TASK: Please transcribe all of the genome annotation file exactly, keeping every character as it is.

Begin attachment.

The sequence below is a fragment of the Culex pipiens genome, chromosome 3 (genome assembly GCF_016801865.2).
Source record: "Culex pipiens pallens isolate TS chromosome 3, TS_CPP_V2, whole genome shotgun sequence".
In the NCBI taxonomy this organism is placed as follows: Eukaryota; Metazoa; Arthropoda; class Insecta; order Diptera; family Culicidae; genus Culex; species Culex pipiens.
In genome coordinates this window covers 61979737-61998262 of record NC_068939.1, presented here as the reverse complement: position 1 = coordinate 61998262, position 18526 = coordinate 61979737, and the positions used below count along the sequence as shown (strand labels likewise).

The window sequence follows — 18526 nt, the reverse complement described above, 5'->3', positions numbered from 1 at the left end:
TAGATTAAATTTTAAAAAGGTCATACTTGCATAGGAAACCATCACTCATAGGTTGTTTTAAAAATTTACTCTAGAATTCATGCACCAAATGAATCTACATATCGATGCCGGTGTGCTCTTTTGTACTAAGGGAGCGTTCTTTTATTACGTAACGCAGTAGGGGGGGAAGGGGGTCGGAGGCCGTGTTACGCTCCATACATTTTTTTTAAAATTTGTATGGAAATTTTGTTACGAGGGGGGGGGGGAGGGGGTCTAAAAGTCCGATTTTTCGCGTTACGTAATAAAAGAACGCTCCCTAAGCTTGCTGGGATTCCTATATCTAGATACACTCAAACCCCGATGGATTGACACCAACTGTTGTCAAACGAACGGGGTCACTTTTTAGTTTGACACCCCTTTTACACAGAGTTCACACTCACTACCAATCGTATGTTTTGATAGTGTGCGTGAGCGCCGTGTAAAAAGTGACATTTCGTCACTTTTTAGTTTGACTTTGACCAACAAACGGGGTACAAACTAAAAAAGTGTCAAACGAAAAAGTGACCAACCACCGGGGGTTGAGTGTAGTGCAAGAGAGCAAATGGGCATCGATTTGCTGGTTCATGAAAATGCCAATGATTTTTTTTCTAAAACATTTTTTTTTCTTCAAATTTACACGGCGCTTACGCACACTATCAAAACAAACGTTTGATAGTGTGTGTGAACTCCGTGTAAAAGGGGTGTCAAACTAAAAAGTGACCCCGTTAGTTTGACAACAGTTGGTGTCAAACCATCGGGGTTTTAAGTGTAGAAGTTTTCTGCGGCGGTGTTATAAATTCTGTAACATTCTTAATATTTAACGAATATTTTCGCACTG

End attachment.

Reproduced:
The sequence below is a fragment of the Culex pipiens genome, chromosome 3 (genome assembly GCF_016801865.2).
Source record: "Culex pipiens pallens isolate TS chromosome 3, TS_CPP_V2, whole genome shotgun sequence".
In the NCBI taxonomy this organism is placed as follows: Eukaryota; Metazoa; Arthropoda; class Insecta; order Diptera; family Culicidae; genus Culex; species Culex pipiens.
In genome coordinates this window covers 61979737-61998262 of record NC_068939.1, presented here as the reverse complement: position 1 = coordinate 61998262, position 18526 = coordinate 61979737, and the positions used below count along the sequence as shown (strand labels likewise).

The window sequence follows — 18526 nt, the reverse complement described above, 5'->3', positions numbered from 1 at the left end:
TAGATTAAATTTTAAAAAGGTCATACTTGCATAGGAAACCATCACTCATAGGTTGTTTTAAAAATTTACTCTAGAATTCATGCACCAAATGAATCTACATATCGATGCCGGTGTGCTCTTTTGTACTAAGGGAGCGTTCTTTTATTACGTAACGCAGTAGGGGGGGAAGGGGGTCGGAGGCCGTGTTACGCTCCATACATTTTTTTTAAAATTTGTATGGAAATTTTGTTACGAGGGGGGGGGGGAGGGGGTCTAAAAGTCCGATTTTTCGCGTTACGTAATAAAAGAACGCTCCCTAAGCTTGCTGGGATTCCTATATCTAGATACACTCAAACCCCGATGGATTGACACCAACTGTTGTCAAACGAACGGGGTCACTTTTTAGTTTGACACCCCTTTTACACAGAGTTCACACTCACTACCAATCGTATGTTTTGATAGTGTGCGTGAGCGCCGTGTAAAAAGTGACATTTCGTCACTTTTTAGTTTGACTTTGACCAACAAACGGGGTACAAACTAAAAAAGTGTCAAACGAAAAAGTGACCAACCACCGGGGGTTGAGTGTAGTGCAAGAGAGCAAATGGGCATCGATTTGCTGGTTCATGAAAATGCCAATGATTTTTTTTCTAAAACATTTTTTTTTCTTCAAATTTACACGGCGCTTACGCACACTATCAAAACAAACGTTTGATAGTGTGTGTGAACTCCGTGTAAAAGGGGTGTCAAACTAAAAAGTGACCCCGTTAGTTTGACAACAGTTGGTGTCAAACCATCGGGGTTTTAAGTGTAGAAGTTTTCTGCGGCGGTGTTATAAATTCTGTAACATTCTTAATATTTAACGAATATTTTCGCACTG